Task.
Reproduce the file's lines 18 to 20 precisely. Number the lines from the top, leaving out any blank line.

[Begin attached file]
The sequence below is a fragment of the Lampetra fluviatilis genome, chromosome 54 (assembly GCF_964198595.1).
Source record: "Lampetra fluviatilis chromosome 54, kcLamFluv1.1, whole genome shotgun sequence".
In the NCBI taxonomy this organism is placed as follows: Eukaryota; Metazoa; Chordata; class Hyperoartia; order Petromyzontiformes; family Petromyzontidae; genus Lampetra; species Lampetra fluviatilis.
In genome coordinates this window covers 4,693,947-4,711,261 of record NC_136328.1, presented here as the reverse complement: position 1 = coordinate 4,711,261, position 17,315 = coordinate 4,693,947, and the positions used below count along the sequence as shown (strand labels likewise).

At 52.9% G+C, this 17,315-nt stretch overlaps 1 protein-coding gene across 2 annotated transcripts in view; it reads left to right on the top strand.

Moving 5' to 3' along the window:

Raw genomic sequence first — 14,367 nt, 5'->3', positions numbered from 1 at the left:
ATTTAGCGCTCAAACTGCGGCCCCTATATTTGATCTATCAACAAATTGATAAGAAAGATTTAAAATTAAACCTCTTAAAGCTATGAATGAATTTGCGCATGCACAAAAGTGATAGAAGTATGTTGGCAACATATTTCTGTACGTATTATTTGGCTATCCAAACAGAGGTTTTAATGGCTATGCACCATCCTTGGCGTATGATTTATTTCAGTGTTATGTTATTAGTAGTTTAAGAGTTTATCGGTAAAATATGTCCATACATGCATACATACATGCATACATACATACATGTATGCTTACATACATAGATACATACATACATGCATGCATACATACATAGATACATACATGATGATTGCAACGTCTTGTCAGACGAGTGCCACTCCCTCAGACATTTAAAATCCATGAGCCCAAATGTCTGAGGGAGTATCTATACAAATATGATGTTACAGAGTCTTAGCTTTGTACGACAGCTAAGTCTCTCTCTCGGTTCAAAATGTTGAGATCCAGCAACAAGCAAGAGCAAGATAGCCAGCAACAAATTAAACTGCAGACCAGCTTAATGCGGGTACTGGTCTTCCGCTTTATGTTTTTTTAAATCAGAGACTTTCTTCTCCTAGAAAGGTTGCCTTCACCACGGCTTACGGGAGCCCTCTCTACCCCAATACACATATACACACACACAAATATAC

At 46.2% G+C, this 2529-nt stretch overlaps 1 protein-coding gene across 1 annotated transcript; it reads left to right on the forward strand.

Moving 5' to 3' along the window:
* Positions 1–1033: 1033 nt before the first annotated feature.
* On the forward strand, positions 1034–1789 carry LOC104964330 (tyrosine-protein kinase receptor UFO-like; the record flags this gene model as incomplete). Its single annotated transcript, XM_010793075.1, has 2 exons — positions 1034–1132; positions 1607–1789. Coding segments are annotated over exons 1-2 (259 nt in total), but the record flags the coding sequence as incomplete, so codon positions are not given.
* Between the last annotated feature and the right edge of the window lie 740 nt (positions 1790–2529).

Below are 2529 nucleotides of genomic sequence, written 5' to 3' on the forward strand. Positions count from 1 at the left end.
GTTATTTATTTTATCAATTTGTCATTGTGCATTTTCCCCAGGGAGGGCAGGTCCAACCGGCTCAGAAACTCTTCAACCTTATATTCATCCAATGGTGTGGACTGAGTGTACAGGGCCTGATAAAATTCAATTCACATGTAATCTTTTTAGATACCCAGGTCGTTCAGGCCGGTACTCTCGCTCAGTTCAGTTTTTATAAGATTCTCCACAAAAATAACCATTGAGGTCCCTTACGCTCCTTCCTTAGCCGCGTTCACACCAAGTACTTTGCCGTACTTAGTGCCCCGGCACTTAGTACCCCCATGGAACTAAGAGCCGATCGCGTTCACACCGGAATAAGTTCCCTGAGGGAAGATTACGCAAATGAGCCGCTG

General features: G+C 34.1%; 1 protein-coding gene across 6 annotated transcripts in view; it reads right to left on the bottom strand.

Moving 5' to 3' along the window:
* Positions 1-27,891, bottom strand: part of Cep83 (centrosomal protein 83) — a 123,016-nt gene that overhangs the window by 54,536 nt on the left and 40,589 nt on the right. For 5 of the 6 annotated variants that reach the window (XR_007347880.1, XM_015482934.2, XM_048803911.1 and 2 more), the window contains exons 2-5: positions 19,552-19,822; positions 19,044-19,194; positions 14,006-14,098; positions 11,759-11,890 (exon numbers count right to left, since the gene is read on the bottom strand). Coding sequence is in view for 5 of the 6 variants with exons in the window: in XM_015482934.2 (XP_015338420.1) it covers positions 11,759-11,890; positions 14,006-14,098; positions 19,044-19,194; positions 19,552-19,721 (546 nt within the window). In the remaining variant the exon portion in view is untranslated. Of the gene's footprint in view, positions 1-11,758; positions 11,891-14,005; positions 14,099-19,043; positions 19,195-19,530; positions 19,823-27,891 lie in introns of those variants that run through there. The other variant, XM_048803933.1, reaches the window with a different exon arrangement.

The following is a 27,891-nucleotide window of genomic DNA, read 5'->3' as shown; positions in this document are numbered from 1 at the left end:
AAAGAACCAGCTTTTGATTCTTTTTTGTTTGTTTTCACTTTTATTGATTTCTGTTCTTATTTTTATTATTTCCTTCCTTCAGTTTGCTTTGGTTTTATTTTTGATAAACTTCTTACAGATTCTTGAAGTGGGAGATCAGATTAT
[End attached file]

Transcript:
* Positions 1-27,891, bottom strand: part of Cep83 (centrosomal protein 83) — a 123,016-nt gene that overhangs the window by 54,536 nt on the left and 40,589 nt on the right. For 5 of the 6 annotated variants that reach the window (XR_007347880.1, XM_015482934.2, XM_048803911.1 and 2 more), the window contains exons 2-5: positions 19,552-19,822; positions 19,044-19,194; positions 14,006-14,098; positions 11,759-11,890 (exon numbers count right to left, since the gene is read on the bottom strand). Coding sequence is in view for 5 of the 6 variants with exons in the window: in XM_015482934.2 (XP_015338420.1) it covers positions 11,759-11,890; positions 14,006-14,098; positions 19,044-19,194; positions 19,552-19,721 (546 nt within the window). In the remaining variant the exon portion in view is untranslated. Of the gene's footprint in view, positions 1-11,758; positions 11,891-14,005; positions 14,099-19,043; positions 19,195-19,530; positions 19,823-27,891 lie in introns of those variants that run through there. The other variant, XM_048803933.1, reaches the window with a different exon arrangement.

The following is a 27,891-nucleotide window of genomic DNA, read 5'->3' as shown; positions in this document are numbered from 1 at the left end:
AAAGAACCAGCTTTTGATTCTTTTTTGTTTGTTTTCACTTTTATTGATTTCTGTTCTTATTTTTATTATTTCCTTCCTTCAGTTTGCTTTGGTTTTATTTTTGATAAACTTCTTACAGATTCTTGAAGTGGGAGATCAGATTAT